In an interview with NPR’s Scott Simon, Paul Ingrassia the author of Engines of Change, a book that analyzes fifteen historical cars and what they represented during their time, talks about the symbolism attached to cars. In the book, Ingrassia demonstrates how the automotive industry has affected the American culture and ways of life. Ingrassia says in the interview that the fifteen cars he chose were the most influential on the American citizen (NPR paragraph 3). Ingrassia says that aspects of the American culture and history can be captured by different automobiles. In the interview, he cites several examples; his first example is the Chevy Corvette. Ingrassia says that since this car was introduced in 1953, when Elvis Presley recorded music, Hugh Hefner founded the Playboy and the Korean War ended it was thus a symbol of peace and freedom (NPR paragraph 6). He also says that the Volkswagen beetle was a symbol of peace, love and since it introduced during the 1950’s the American people bought it as a sign of their distaste to the extravagant behavior of American consumers. About the Mustang, Ingrassia says it had a major influence on American culture. It symbolized the introduction of a sporty cheap vehicle. This was significant because it encouraged American families to own two cars. Ingrassia mentions the Prius and says it was symbolic because of its shape. He says that it was a technological masterpiece. This attribute and its shape made it a household name in America during its time (NPR paragraph 10). At the end of the interview, Ingrassia says that the automobile industry has great potential and there was still a lot of chance that it may churn out similarly influential vehicles.


From the above articles and the examples given, vehicles have been used as symbols in many different ways throughout the history of the automobile industry. The symbolism can be viewed from the manufacturer’s perspective (Ford) and from the customer’s perspective (Ingrassia). From the manufacturer’s perspective, the car represented something they cherished and therefore influenced his mind from the onset. From Ford’s example, the Edsel was a project that he held close to his heart. He had named it after his son and thus had high expectations on its performance. The fact that Edsel represented someone he really loved cannot be disputed. Ford injected a lot of money and work force into this project because he did not want it to fail. Even when all indications showed that the line of cars was failing, he still tried to salvage it my making more changes. The failure of the Edsel can also be largely attributed to the way the media used the grille in their mockery. The grille had different names tagged on it for instance among some circle it was called “an Oldsmobile sucking a lemon” (Gunn, paragraph 6). Perhaps such names that symbolized outdated automotives were reasons why the Edsel never picked up. This is an example of how this symbolism affected culture and people’s way of life.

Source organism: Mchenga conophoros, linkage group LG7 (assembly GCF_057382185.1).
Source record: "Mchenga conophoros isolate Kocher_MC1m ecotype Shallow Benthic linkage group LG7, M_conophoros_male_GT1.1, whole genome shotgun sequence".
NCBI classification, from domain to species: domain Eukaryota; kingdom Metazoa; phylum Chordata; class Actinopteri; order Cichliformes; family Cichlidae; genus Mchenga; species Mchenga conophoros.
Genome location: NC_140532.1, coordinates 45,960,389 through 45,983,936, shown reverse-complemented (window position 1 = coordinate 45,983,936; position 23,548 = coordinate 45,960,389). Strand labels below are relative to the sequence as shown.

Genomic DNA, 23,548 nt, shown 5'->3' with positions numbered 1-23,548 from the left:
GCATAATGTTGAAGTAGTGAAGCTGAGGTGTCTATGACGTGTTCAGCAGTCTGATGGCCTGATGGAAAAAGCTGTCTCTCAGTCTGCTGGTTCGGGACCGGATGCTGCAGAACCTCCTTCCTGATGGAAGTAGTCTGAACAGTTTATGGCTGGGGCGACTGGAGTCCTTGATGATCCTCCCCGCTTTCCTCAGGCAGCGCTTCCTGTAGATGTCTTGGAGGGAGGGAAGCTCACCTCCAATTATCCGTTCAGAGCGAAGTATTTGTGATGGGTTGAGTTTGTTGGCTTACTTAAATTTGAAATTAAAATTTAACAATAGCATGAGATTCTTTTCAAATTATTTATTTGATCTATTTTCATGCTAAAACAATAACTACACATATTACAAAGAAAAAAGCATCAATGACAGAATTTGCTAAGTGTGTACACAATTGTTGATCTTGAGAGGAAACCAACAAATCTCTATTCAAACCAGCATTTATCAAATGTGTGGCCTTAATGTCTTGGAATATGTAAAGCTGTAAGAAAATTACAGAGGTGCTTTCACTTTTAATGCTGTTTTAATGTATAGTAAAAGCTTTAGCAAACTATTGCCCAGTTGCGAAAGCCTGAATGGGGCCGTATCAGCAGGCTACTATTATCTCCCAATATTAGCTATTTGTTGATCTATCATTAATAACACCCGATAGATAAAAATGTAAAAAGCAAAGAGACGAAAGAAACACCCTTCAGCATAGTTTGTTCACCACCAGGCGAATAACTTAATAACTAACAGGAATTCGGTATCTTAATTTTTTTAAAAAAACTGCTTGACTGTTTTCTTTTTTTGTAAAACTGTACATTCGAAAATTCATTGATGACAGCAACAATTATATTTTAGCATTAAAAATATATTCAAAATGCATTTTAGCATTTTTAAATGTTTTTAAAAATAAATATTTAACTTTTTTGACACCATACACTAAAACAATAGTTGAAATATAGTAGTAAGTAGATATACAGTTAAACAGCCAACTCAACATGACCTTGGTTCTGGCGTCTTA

This symbolism can also be seen from the Ingrassia depiction of what historical cars symbolized. The American citizenry view cars according to what event or part of their life particular cars captured. This symbolism affected largely the kind of cars they bought and why they bought them. As illustrated by Ingrassia, people sometimes bought cars to pass a message, as was the case of the Volkswagen beetle. This symbolism in the automobile industry had and still has a great impact in the way people behave and cars are still symbols of culture and lifestyle.


Works Cited

Gunn, Malcolm. “Ford Edsel: Shiny grille Derailed a Sure Success.” Newsday, Feb 11. 2013. Web. Feb 23. 2013.

Staff, NPR. “In ‘Engines’, A History of America Through Cars.” NPR Books, May 01. 2012. Web. Feb 23. 2013.